Brian Rogers talks about reprising his performance piece Hot Box, the challenges of performing, and his compulsion to keep creating.
I meet Brian at The Chocolate Factory (the performance space he and his wife Sheila Lewandowski founded and run in Long Island City) before we go for drinks. Sheila’s in there counting change for a neighboring business. She’s got on a warm wooly sweater and a cough. Brian’s looking at the computer. He’s sporting a new beard, hasn’t shaved since September which may have something to do with having made a new performance, traveled to four countries, presented six shows by other people, and participated in an artist residency in Seattle and his first gallery exhibition in Brooklyn, all in the last few months. The beard is cute. And I’m glad to get to see my friend for a few hours. We walk to Domaine and talk about many things, not all printed here. I start with the upcoming January 12–15 reprise performances (at The Chocolate Factory co-presented with PS122 as part of the COIL Festival of his performance, Hot Box). Press materials describe Hot Box as loud, dark, messy and inspired by films like Apocalypse Now, but we discuss the through line of quiet found within the piece. Brian’s work as a director straddles dance, theater, film, installation, computer programming, and music making. I find his work immersive and meditative, original and sophisticated. His mind is just as wonderful. I’m interested to hear what he’s thinking about right now.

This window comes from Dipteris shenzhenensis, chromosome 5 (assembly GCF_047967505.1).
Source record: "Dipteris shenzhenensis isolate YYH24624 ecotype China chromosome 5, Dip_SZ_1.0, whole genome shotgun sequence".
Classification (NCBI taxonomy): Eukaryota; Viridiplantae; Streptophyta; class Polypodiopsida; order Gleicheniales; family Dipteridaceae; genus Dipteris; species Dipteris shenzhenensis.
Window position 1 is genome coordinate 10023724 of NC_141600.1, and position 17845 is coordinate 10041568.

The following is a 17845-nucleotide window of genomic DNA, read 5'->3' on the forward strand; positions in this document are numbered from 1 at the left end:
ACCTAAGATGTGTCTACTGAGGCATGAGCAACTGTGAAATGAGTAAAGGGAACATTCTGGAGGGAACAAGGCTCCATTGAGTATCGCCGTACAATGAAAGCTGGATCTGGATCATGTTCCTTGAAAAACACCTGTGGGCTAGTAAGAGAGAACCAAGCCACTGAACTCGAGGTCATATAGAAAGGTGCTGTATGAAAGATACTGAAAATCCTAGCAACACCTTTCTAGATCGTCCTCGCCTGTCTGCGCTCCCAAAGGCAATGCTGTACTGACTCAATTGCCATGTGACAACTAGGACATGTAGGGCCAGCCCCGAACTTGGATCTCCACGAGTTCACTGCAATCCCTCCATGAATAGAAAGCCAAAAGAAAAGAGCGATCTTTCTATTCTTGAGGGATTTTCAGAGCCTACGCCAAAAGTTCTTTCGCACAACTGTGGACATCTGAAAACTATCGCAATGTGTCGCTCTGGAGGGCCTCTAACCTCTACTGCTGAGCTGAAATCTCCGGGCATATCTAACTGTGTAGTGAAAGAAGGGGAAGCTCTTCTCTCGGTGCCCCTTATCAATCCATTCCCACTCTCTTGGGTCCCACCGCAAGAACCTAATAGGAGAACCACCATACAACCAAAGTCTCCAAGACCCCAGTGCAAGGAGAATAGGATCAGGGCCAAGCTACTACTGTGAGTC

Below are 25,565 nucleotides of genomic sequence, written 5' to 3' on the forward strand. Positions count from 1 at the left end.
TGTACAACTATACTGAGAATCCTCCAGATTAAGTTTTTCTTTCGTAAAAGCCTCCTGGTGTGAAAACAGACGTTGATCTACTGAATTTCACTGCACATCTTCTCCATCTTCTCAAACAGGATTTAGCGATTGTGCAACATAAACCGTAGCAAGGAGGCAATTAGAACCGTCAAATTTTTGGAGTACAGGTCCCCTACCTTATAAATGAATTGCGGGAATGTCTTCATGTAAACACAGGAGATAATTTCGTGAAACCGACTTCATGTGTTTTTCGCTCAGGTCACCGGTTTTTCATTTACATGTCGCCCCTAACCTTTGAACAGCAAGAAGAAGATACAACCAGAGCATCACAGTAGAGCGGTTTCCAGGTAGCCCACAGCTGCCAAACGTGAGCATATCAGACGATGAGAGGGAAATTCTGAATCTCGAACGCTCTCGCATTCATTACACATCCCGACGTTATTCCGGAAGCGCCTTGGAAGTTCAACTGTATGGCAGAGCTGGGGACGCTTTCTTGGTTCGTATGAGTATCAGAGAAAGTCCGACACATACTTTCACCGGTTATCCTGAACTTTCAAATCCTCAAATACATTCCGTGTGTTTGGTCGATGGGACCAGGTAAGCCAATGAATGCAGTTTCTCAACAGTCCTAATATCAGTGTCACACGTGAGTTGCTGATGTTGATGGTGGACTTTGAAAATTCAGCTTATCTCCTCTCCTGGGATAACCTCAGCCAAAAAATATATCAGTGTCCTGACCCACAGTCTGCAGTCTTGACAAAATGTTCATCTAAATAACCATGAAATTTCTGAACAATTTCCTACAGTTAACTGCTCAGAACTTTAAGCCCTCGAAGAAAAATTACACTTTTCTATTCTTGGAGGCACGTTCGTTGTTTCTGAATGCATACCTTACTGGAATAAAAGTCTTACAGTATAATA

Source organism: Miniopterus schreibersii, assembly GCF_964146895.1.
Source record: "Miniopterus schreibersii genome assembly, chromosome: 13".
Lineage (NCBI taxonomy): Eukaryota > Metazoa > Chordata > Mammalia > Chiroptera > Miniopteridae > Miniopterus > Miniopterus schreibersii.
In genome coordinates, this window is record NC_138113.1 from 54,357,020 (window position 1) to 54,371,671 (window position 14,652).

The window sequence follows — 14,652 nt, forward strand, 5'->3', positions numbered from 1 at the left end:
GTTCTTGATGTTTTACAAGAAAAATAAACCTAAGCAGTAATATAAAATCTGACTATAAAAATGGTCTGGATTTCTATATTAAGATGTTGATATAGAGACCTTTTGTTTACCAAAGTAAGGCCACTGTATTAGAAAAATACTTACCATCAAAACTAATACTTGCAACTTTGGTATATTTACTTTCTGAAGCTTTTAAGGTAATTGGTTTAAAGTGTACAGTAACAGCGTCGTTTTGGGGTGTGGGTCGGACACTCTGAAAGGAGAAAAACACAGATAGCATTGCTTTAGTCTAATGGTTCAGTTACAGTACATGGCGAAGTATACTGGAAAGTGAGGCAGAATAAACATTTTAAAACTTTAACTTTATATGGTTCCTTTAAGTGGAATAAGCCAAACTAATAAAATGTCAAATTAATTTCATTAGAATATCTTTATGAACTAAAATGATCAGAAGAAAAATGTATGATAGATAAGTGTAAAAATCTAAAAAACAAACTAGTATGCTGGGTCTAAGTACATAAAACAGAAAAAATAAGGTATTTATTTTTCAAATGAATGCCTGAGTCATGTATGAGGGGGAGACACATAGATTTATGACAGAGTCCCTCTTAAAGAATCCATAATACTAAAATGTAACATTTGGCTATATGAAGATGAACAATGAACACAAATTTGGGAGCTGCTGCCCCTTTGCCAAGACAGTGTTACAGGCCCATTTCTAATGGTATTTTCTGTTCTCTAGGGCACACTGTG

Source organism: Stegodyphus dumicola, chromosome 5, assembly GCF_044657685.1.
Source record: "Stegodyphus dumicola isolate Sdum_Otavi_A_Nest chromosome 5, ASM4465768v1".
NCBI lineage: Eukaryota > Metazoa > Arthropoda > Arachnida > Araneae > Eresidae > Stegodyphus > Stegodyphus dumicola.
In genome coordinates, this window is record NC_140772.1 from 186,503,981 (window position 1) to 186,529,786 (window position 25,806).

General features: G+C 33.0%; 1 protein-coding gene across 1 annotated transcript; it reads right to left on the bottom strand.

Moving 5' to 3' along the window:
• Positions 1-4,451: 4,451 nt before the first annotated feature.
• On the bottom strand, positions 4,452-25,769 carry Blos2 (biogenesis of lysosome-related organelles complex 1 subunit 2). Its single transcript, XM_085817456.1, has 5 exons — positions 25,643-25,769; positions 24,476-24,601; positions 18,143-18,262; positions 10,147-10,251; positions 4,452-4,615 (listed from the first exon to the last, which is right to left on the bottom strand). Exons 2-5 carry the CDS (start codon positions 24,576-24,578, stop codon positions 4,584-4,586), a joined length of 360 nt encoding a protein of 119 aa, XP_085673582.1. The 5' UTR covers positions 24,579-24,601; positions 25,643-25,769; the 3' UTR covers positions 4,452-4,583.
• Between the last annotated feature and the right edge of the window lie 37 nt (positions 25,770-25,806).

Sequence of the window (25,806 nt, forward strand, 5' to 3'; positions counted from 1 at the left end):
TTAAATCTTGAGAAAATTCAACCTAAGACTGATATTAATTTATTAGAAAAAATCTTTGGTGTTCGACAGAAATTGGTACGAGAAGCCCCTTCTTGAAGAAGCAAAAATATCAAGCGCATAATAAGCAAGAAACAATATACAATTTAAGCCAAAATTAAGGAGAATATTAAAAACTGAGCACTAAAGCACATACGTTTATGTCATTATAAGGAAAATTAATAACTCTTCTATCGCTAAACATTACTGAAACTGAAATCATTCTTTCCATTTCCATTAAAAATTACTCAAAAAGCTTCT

Aynsley Vandenbroucke [laughter] We can totally digress, but I have a few questions to start with. How do you feel about redoing Hot Box a couple of months after the premiere?
Brian Rogers On the level of performing in it, I’m dreading it completely. Largely because normally when I make something, I can, after a while, think about what it was and for my own benefit decide whether it worked or didn’t. And I haven’t been able to do that with this piece because I’m in it. I made the thing and put it out there. And what I want to do is work on it more but I don’t know how. I’m happy to have the piece out there again, to have more people to see it.